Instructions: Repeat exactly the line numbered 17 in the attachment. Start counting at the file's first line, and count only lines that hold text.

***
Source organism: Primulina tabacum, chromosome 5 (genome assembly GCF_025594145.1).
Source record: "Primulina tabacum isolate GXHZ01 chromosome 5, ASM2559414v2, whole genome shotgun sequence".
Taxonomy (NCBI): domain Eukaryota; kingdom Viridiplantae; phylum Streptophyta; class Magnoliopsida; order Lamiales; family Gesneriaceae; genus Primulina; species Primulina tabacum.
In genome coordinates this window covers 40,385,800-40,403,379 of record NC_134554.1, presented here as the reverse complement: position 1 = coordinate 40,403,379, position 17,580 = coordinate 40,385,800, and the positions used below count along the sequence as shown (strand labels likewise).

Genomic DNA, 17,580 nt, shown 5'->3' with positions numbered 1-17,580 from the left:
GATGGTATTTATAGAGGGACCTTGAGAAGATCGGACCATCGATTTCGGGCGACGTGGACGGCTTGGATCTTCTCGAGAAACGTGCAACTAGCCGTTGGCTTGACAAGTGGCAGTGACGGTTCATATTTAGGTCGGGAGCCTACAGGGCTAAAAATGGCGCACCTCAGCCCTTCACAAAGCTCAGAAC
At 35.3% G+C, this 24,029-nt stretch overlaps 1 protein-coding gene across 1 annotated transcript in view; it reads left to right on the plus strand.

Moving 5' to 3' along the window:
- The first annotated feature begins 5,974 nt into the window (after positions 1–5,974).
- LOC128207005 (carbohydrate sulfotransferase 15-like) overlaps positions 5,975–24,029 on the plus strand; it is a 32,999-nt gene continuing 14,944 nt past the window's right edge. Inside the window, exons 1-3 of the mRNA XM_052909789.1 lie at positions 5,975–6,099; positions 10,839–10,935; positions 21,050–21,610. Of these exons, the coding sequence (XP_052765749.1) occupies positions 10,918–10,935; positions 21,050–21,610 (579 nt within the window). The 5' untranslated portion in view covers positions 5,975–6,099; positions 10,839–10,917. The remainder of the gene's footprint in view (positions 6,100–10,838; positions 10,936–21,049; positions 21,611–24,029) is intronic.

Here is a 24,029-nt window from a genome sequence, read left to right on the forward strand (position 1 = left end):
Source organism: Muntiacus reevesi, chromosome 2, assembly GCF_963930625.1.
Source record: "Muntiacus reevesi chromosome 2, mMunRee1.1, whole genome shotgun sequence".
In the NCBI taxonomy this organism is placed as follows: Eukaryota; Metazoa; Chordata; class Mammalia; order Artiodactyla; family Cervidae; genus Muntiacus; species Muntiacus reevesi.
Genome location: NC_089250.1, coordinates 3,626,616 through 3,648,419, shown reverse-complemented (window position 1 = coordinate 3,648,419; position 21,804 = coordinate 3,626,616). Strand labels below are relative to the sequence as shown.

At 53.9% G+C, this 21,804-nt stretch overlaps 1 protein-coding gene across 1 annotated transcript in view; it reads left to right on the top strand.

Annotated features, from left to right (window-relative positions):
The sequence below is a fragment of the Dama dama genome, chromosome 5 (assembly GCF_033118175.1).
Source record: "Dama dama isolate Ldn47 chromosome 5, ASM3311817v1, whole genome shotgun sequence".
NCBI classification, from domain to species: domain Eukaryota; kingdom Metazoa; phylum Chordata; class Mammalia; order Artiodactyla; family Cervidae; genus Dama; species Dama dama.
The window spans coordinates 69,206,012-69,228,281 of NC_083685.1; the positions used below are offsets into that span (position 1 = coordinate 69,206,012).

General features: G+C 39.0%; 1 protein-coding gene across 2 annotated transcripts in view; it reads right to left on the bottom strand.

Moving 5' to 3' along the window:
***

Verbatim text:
Annotated features, from left to right (window-relative positions):